President slammed for choosing ‘X’ as third gender option: why not ‘Y’ or ‘O’?

U.S. Passports are today’s battleground in the war between consonants and vowels.

Outrage has followed the announcement from the President that the letter “X” will be included as an option along with “F” and “M” for gender on U.S. Passports, as the ACLU and other organizations criticize what they view as flagrant consonant bias.  

The announcement, which came in the midst of a series of scandals involving media hoaxes, armed conflict, biowarfare, and the President’s son, had been anticipated by desperate and impoverished masses of humanity since U.S. Passports were introduced in booklet form almost a century ago.  However, despite the relief and support that this news brings to average Americans and the world at large, some voices in the crowd are calling out this administration for kowtowing to the consonants.

“How about a vowel, for Pete’s sake?” asked E, fifth letter of the alphabet and most commonly used letter in the English language.  “I mean, come on.  X marks the spot, it’s half of tic-tac-toe, it’s a chromosome, you sign by the X… it’s like, ‘X, come on — give a letter a break, huh?’”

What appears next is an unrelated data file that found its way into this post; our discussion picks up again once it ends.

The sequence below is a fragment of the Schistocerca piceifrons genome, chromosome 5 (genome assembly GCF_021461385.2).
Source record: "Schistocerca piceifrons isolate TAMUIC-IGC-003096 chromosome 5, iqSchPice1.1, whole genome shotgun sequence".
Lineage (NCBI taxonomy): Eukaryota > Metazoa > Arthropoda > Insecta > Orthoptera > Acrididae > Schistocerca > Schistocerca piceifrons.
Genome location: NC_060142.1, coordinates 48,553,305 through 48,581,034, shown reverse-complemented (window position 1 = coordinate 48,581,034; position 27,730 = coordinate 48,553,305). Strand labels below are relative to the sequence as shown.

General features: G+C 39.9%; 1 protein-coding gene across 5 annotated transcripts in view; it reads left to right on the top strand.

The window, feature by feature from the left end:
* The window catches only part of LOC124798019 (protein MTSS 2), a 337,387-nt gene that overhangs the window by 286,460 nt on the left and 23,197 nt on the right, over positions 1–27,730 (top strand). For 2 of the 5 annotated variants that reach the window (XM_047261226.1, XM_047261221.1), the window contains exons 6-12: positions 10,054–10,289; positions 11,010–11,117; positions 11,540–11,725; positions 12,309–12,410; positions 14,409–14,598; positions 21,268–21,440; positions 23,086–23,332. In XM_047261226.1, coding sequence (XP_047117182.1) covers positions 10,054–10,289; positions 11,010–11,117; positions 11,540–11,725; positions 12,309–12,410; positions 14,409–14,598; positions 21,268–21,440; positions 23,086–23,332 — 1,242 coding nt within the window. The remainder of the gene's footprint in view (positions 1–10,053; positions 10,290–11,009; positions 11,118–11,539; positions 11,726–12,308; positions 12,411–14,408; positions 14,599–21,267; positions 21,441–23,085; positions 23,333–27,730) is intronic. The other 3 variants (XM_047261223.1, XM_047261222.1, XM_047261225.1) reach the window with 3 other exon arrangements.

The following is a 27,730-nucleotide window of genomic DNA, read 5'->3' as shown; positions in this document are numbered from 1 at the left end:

Letterism, as E explained, has been infecting culture since the earliest forms of writing came to be, growing worse during the life of Johannes Gutenberg (d. 1468).  According to the vowel, the technological revolutions that have advanced civilization since Gutenberg’s time have made letterism even more oppressive toward minority letters, like vowels.

“Consonant supremacy has been an issue at least since B’s been around, maybe before then, if you can believe it,” E continued.  “Vowels are outnumbered and taken for granted.  There are only five, sometimes six of us, and yet we’re expected to ‘be’ in every single syllable.  Enough is enough.”

E’s colleagues, A and U, have arguably been the most vocal of all written symbols about the President’s announcement.  Rather than advocate for their own representation on the new passports, however, the partners in such words as “dual” and “fauna” expressed support for their fellow vowels.

“OOOOOOOOOOO!” wrote A on More Than Upside Down V, A’s blog about letterhood.  Expanding on A’s argument, U stated, “They really should have gone with a vowel.  A and I… uh, well… not ‘I’ as in ‘FBI’ — ‘I’ as in ‘me’… Me and A think O or Y should have this one.  We both got to be in ACLU, and E and I are usually pretty busy.  O knows X OK so hopefully they can work something out.  But Y deserves it too, you know?  Always filling in for us vowels when we can’t make it for some reason.  It should be O or Y, for sure.  Time has come.”

X could not be reached for comment.  Y offered a statement no one bothered to read and Q, the second least used letter in the entire language, continues its ancient and notorious exploitation of U.